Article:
Mischief isn’t always welcome on a university campus, but this week Sonoma State University couldn’t be happier about it
A collection of 14 colorful portraits called “Mischief Makers,” painted by singer and activist Joan Baez, was donated to the school with funds from the Federated Indians of Graton Rancheria.
The paintings, a series of pictures of modern-day human rights crusaders, will be displayed in a second-floor gallery at the Green Music Center’s Weill Hall starting later this month, and eventually may be displayed permanently at an envisioned new social justice learning center on campus.
The Graton Rancheria tribe, which owns the Graton Casino in Rohnert Park, recently paid a little over $270,000 for the purchase and moving of the paintings, said Greg Sarris, tribal chairman and Sonoma State University professor.
“If it had been an art collector who wanted to buy the whole lot, I wouldn’t have sold it,” Baez said by phone from her home in Woodside. “It’s casino money, and it’s being used to make this gift to a social justice center. It really couldn’t be any better, plus I didn’t have to work to sell anything.”
Baez and Sarris had met and become friends through a mutual friend — Native American healer, lecturer and teacher Marilyn Youngbird — whose portrait is included in the “Mischief Makers” series by Baez.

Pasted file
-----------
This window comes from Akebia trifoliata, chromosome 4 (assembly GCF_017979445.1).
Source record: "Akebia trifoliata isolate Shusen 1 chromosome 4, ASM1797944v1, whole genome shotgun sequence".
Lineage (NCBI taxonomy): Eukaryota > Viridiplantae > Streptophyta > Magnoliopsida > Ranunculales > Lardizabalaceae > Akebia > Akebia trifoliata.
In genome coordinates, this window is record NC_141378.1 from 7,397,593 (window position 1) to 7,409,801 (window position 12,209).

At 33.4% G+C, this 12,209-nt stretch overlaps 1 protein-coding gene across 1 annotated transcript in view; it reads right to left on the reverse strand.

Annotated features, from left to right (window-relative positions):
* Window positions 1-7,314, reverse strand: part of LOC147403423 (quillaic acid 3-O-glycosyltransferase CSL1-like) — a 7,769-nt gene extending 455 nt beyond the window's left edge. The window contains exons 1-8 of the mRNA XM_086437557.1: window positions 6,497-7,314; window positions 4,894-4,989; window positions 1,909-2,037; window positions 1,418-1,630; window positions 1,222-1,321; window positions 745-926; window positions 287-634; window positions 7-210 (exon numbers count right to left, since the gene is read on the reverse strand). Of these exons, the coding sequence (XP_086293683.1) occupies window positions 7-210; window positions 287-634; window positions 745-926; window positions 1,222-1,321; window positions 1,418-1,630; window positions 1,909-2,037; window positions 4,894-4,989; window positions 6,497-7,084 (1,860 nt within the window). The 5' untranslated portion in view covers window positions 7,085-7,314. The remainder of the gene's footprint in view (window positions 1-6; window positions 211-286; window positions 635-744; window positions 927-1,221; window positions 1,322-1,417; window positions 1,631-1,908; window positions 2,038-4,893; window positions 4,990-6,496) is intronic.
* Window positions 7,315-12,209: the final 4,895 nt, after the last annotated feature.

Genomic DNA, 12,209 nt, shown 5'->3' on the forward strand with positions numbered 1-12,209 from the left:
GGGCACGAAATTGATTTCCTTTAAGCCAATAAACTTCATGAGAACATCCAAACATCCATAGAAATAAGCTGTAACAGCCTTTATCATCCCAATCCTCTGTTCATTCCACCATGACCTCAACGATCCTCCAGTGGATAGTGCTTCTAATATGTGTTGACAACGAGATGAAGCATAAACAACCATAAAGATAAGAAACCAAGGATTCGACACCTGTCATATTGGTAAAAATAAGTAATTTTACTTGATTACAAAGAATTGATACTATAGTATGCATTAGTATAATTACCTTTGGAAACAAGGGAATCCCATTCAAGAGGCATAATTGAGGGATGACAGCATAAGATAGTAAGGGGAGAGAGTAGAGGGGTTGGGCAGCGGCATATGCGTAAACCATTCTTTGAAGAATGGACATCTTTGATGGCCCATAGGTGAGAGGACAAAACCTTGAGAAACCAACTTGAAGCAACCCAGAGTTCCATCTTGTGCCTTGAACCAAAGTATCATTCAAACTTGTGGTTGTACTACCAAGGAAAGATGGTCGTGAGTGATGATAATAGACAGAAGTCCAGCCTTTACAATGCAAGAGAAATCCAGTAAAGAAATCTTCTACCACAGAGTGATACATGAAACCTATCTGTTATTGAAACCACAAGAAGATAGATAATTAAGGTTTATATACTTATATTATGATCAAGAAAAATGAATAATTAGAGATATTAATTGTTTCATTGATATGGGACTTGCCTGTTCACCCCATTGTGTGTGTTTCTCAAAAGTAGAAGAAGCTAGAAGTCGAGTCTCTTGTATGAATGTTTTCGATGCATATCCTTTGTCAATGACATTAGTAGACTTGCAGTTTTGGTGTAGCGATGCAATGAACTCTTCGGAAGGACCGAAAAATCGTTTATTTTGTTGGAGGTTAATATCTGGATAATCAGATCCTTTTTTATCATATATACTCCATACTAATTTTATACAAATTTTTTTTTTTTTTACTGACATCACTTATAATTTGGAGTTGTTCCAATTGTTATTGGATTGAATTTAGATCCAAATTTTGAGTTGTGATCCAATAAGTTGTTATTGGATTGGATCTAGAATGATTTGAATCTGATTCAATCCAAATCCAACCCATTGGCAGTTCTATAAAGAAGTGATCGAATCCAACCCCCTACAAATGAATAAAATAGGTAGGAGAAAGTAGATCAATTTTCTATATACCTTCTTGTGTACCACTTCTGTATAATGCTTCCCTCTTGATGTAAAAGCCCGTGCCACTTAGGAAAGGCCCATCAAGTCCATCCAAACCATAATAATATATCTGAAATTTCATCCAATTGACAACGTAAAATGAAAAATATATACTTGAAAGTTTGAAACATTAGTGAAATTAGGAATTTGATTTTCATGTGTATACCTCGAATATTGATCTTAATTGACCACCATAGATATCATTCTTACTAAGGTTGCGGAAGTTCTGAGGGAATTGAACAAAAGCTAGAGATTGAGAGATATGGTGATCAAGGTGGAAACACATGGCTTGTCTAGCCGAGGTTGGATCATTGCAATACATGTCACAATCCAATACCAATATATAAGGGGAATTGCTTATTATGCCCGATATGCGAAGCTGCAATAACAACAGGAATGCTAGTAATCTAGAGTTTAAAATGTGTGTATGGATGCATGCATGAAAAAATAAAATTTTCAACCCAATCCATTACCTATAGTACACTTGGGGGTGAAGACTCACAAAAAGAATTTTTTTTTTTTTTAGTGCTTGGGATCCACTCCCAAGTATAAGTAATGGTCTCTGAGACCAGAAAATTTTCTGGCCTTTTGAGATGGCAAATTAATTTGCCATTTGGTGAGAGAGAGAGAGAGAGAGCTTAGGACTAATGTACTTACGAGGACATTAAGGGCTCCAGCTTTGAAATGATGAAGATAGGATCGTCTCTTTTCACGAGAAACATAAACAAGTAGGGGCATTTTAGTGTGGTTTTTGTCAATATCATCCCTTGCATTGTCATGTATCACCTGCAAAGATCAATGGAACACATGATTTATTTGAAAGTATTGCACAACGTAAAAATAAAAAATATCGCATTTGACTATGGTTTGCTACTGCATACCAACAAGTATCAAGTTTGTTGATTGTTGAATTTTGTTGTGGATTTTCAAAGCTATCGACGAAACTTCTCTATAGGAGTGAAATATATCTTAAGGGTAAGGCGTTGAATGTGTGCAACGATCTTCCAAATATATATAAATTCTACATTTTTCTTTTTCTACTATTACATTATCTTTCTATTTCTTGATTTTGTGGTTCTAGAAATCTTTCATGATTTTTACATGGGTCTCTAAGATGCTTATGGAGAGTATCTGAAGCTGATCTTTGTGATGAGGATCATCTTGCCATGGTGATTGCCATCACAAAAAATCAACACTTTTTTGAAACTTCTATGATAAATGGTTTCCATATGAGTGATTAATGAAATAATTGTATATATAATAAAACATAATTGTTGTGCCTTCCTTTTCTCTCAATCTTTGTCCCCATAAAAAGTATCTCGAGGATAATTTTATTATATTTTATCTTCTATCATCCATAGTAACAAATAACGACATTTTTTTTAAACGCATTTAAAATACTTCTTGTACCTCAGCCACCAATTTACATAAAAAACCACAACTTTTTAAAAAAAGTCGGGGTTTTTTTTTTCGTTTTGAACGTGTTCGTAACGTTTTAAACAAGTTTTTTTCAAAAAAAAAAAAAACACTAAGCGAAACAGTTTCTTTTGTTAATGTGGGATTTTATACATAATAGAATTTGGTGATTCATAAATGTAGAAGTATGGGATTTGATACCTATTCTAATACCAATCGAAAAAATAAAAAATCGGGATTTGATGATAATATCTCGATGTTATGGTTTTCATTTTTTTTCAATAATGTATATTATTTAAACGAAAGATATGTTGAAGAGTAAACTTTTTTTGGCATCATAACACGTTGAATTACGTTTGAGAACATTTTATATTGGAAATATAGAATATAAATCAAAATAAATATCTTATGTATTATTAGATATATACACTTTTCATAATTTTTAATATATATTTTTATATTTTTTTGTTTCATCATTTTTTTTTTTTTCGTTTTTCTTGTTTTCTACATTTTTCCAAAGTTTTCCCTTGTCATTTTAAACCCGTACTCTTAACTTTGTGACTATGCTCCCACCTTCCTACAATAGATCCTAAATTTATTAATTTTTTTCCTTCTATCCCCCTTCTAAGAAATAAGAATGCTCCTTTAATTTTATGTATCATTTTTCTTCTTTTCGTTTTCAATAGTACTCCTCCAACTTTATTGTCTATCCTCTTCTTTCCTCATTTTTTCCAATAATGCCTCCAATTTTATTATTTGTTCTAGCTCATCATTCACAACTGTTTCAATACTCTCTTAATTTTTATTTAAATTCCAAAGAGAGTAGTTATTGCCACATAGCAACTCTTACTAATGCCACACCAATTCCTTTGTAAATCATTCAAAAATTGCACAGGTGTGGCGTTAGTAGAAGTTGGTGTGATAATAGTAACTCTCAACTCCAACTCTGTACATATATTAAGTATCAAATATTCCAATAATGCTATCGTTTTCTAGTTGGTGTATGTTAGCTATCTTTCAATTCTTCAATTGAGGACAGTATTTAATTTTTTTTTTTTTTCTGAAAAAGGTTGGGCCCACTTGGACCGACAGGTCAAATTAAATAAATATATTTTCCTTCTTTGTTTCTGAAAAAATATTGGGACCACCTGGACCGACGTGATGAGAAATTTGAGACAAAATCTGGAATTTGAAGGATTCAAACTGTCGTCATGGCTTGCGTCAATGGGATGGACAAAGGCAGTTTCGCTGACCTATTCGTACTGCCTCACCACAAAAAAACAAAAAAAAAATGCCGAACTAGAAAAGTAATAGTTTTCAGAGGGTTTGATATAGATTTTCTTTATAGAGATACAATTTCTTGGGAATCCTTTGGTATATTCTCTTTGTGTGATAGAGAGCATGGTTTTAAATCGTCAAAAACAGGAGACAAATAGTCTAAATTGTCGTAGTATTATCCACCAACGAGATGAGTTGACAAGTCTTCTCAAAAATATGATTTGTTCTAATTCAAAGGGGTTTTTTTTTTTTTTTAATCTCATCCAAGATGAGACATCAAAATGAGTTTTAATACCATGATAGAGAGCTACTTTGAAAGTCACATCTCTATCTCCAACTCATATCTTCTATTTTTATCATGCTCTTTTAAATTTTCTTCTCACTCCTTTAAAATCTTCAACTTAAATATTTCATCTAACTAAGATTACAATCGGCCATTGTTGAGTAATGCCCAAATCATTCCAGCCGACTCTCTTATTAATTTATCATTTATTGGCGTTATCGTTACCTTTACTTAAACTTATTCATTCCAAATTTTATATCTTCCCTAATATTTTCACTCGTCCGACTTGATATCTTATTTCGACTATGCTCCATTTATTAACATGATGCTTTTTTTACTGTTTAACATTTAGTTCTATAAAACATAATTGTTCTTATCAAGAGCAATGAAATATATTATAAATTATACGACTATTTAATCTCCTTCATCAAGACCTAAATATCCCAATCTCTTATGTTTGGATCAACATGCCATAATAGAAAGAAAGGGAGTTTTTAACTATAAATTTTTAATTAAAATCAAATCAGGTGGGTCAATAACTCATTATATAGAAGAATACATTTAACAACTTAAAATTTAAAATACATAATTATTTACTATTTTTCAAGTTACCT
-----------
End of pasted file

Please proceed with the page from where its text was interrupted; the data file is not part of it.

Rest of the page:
“The Graton Rancheria mission has been social justice and environmental stewardship from day one,” Sarris said, “and Joan Baez has been an inspiration to us all.”
Other paintings in the series include portraits of civil rights leaders Martin Luther King, Jr., Dolores Huerta and John Lewis, Pakistani education activist Malala Yousafazi, singer-activists Harry Belafonte and Bob Dylan, and spiritual leaders Ram Dass and the Dalai Lama.
The paintings were shown in a public exhibit last month at the Seager Gray Gallery in Mill Valley. Three of the works, including a self-portrait by Baez, were sold before the Graton Rancheria-SSU purchase and not included in the 14 works received by SSU.
“So I am painting a new self-portrait as a gift,” Baez said.
The idea of a new social justice learning center on campus already had been discussed by Sarris of the Graton Rancheria tribe and Judy Sakaki, Sonoma State University president.
“It’s an idea,” Sakaki said. “The social justice learning center is a vision right now. It’s part of respecting all people and their diversity. And the storytelling in these paintings helps people connect to the issues.”
Baez, 76, said she began painting with acrylics, at her home studio about six years ago. Working from photographs of people she admired, she gradually cut back her concert touring.
“Next year is really going to be the last year of formal touring I’ve done for the past half a century, getting on a bus and going out for six weeks. It’ll mean that if I want to sing at a benefit or go to a festival, I’ll still have the choice to do that,” she said.
The Baez paintings will be unveiled Oct. 26 during a private fundraising event for the university, with Baez attending. Tickets are priced at $300.
There will be public showings of the portraits from 4 to 7 p.m. Oct. 28 and from 10:30 a.m. to 1 p.m. Nov. 2.
The paintings also will be available for viewing during performances at Weill Hall through Nov. 13.
You can reach Staff Writer Dan Taylor at 707-521-5243 or email@example.com. On Twitter @danarts.